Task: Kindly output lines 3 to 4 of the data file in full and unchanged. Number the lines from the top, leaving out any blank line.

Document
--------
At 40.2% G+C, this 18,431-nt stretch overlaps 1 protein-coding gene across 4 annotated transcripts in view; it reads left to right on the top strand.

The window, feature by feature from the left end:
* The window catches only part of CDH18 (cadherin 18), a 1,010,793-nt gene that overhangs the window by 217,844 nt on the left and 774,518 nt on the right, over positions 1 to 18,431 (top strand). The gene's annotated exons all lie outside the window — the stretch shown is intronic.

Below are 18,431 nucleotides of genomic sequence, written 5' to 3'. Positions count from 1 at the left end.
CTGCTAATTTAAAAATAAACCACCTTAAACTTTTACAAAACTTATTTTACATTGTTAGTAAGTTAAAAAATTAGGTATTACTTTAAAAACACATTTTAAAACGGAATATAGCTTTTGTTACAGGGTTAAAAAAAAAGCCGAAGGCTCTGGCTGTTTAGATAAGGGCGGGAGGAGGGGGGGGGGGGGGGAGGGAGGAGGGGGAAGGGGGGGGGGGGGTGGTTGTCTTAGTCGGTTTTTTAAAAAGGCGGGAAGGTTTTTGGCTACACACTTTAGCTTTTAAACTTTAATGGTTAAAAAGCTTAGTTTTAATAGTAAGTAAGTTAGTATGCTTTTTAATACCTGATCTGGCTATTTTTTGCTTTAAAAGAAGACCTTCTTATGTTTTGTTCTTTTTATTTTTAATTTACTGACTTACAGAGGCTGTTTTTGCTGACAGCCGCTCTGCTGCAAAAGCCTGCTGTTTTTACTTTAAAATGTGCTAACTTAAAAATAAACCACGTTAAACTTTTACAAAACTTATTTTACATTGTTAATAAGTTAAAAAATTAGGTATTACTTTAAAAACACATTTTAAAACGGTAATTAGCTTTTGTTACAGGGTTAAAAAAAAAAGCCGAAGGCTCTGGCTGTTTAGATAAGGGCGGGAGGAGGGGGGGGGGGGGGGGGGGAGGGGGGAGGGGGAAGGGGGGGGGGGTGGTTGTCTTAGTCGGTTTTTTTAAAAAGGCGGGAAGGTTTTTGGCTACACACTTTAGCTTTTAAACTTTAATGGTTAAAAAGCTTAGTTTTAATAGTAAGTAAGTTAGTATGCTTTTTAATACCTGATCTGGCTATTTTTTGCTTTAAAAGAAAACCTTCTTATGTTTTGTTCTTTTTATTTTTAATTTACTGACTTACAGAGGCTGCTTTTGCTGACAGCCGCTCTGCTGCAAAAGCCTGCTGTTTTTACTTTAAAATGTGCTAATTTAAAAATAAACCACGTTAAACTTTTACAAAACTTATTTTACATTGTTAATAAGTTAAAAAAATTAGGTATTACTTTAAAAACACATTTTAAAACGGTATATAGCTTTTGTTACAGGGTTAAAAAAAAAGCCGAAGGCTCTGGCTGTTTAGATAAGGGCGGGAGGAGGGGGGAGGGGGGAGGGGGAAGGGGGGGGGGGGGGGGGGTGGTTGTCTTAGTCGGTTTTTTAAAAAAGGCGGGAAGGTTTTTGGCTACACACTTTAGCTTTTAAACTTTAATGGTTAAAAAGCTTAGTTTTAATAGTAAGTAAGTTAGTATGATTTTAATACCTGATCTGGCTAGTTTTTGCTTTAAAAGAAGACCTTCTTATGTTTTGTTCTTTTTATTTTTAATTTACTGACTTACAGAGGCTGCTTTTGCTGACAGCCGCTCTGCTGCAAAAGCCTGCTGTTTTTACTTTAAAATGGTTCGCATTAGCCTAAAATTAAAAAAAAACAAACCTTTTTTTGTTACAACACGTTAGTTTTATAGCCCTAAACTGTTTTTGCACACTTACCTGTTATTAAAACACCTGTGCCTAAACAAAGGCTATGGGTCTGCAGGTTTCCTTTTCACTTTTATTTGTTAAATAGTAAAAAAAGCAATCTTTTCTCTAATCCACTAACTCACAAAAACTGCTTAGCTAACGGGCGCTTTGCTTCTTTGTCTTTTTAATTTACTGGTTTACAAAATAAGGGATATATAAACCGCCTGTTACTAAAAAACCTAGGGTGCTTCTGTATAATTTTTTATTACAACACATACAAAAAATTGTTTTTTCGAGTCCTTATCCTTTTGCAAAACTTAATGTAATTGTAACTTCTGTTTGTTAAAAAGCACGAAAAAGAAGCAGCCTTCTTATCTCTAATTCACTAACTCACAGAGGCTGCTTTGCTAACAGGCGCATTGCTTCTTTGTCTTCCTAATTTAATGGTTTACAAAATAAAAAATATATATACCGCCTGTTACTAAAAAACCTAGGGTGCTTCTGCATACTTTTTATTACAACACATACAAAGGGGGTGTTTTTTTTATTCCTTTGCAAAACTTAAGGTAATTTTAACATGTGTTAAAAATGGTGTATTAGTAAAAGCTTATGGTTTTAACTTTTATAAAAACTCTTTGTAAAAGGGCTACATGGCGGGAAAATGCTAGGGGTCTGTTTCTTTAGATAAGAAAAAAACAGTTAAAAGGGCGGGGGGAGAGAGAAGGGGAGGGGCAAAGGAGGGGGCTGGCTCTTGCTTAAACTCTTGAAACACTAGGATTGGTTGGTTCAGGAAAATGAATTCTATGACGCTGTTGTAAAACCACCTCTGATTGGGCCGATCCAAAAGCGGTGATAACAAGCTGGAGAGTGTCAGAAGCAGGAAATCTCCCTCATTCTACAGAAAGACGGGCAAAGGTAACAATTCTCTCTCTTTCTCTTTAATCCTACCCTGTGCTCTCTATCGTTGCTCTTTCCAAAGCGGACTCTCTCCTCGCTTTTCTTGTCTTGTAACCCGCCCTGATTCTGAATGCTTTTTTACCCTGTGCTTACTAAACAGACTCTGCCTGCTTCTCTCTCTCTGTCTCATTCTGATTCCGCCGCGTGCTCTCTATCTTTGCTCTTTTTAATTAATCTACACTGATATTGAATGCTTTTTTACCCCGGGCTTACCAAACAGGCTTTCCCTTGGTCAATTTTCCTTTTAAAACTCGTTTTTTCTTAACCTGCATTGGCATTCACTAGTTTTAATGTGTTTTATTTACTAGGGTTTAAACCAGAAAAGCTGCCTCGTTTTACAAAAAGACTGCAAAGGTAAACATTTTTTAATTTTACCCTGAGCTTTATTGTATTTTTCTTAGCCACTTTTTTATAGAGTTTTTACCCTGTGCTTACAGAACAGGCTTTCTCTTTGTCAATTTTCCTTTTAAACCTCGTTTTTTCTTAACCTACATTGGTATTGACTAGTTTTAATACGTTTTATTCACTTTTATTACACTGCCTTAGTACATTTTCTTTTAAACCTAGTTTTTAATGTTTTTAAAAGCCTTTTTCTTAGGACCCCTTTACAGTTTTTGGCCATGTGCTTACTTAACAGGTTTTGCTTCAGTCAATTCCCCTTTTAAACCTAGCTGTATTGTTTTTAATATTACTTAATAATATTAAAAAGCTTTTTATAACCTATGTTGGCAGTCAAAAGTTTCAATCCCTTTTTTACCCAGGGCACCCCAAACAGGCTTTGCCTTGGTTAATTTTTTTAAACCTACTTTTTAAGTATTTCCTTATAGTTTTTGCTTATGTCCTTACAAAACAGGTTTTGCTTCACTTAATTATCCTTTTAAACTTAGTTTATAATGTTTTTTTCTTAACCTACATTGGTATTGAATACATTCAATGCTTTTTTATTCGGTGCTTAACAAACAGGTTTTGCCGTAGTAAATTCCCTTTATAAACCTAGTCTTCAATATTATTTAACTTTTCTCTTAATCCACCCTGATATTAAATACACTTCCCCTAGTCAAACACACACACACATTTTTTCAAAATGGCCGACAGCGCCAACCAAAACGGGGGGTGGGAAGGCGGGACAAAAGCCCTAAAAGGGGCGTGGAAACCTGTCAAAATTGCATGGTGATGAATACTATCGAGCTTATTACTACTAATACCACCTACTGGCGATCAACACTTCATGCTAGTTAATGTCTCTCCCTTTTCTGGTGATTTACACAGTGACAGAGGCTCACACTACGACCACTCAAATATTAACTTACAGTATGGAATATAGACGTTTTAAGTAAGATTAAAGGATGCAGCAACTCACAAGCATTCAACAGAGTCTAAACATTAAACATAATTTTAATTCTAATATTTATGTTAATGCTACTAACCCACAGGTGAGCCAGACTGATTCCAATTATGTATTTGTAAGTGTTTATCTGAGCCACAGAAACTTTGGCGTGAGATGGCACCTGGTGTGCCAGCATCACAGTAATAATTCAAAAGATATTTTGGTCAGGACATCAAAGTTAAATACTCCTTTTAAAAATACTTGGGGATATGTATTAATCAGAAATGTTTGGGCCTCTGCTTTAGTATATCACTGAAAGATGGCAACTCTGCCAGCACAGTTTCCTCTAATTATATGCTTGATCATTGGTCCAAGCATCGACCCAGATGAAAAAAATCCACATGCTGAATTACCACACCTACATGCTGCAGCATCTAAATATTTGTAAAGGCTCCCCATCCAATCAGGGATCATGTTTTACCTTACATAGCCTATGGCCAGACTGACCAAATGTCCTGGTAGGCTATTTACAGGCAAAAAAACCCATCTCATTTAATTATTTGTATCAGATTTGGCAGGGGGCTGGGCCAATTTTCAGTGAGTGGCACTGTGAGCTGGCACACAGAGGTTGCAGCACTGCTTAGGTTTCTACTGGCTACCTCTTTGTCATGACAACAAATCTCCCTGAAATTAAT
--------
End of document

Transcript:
* The window catches only part of CDH18 (cadherin 18), a 1,010,793-nt gene that overhangs the window by 217,844 nt on the left and 774,518 nt on the right, over positions 1 to 18,431 (top strand). The gene's annotated exons all lie outside the window — the stretch shown is intronic.

Below are 18,431 nucleotides of genomic sequence, written 5' to 3'. Positions count from 1 at the left end.